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Modern Editing Software Could Make Identifying Fake Media Difficult

New research suggests people aren't great at identifying fake still images; researchers warn the problem could get bigger as technology progresses.
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Modern Editing Software Could Make Identifying Fake Media Difficult

One of these photos is fake, and the other is real. Can you tell which one is doctored and how it's different?

The manipulated photo is on the left. The Golden Gate Bridge is missing links between its columns.

This experiment was part of a new study to see how well people can spot fake images. On average, they can pick out a doctored photo about 60 percent of the time, but they could point out exactly what was manipulated only 45 percent of the time.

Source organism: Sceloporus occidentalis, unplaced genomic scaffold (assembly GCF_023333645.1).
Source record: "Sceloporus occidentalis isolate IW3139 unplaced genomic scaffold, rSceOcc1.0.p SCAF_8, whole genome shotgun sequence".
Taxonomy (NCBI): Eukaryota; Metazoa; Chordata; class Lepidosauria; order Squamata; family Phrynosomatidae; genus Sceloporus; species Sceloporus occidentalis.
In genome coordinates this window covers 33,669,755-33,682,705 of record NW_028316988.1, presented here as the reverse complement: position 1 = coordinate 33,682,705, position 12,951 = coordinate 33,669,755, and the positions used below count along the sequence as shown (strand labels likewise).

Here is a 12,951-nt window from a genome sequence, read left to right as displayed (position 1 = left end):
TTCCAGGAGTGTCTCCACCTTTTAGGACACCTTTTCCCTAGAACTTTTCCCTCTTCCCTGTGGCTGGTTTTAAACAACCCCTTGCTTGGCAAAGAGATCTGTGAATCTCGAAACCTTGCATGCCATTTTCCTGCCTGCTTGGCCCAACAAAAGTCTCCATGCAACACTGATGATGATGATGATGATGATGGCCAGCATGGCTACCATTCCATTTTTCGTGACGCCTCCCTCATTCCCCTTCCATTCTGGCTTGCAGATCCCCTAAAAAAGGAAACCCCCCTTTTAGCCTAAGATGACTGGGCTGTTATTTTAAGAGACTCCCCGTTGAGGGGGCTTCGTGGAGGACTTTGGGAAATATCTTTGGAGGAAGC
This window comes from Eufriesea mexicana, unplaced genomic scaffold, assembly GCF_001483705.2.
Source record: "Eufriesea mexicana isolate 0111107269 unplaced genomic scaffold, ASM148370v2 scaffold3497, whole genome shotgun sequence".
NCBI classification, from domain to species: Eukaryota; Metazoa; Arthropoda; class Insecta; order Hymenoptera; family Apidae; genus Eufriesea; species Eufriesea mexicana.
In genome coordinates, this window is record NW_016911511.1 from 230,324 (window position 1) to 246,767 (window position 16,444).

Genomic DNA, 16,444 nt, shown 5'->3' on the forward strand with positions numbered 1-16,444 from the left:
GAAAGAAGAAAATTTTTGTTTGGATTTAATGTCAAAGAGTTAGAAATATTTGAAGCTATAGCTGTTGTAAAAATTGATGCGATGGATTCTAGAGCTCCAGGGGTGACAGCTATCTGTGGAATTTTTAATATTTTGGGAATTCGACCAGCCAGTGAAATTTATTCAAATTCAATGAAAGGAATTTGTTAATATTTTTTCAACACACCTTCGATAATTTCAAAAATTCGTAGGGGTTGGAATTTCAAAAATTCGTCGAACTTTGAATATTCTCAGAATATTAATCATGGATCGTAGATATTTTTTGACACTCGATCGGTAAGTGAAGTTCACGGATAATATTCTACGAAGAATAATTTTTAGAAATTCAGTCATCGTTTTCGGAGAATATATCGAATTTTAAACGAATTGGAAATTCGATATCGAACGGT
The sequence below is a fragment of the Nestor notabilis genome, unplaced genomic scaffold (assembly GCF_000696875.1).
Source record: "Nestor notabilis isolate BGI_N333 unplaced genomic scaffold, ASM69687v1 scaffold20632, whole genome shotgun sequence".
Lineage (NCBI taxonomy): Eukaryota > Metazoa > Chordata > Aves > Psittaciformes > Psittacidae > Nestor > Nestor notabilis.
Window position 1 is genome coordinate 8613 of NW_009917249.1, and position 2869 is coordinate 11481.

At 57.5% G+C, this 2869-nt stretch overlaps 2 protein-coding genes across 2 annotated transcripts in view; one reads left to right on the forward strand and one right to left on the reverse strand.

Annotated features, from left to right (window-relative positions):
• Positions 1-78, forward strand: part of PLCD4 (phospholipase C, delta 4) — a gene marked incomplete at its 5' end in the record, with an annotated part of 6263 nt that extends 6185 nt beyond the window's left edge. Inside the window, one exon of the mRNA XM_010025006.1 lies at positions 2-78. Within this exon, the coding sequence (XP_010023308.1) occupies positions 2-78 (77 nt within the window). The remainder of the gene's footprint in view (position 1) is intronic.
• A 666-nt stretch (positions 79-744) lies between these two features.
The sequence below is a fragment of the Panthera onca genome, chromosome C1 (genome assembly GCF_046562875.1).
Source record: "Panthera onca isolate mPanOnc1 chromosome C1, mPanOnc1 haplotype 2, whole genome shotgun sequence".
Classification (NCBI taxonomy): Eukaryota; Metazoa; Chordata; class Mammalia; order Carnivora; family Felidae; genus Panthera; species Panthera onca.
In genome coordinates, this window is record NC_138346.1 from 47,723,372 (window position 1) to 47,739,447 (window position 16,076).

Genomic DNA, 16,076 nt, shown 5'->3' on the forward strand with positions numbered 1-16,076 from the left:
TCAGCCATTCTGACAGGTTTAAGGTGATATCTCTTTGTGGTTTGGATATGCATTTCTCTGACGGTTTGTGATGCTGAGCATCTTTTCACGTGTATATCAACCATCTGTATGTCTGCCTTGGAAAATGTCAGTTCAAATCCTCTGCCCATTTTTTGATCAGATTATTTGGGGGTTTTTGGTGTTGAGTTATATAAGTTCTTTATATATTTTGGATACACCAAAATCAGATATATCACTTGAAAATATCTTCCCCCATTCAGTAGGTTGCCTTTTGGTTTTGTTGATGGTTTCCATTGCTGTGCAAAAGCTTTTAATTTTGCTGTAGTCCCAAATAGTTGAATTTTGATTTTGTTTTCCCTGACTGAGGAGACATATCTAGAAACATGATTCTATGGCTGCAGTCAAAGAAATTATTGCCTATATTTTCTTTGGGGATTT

And the practice might be more widespread than you'd think. A University of Oxford study found just over a quarter of news photographers said they'd altered images beyond just cropping.

Audio is also getting easier to manipulate. Take Adobe's editing software VoCo, which lets users add or remove words in voice recordings.

In one example, an Adobe employee took a Keegan-Michael Key interview where he said, "I jumped on the bed, and I kissed my dogs and my wife," and then used the software to change his statement to, "I kissed Jordan [Peele] and my dogs."

Researchers at the University of Washington took the technology a step further. The team created software that syncs up a CGI rendering of a person to any recorded statement he or she made.

For example, they took what former President Barack Obama said on "The View" and made it seem like he said it elsewhere.

So we might be entering a time when video of anyone doing and saying anything can be convincingly faked.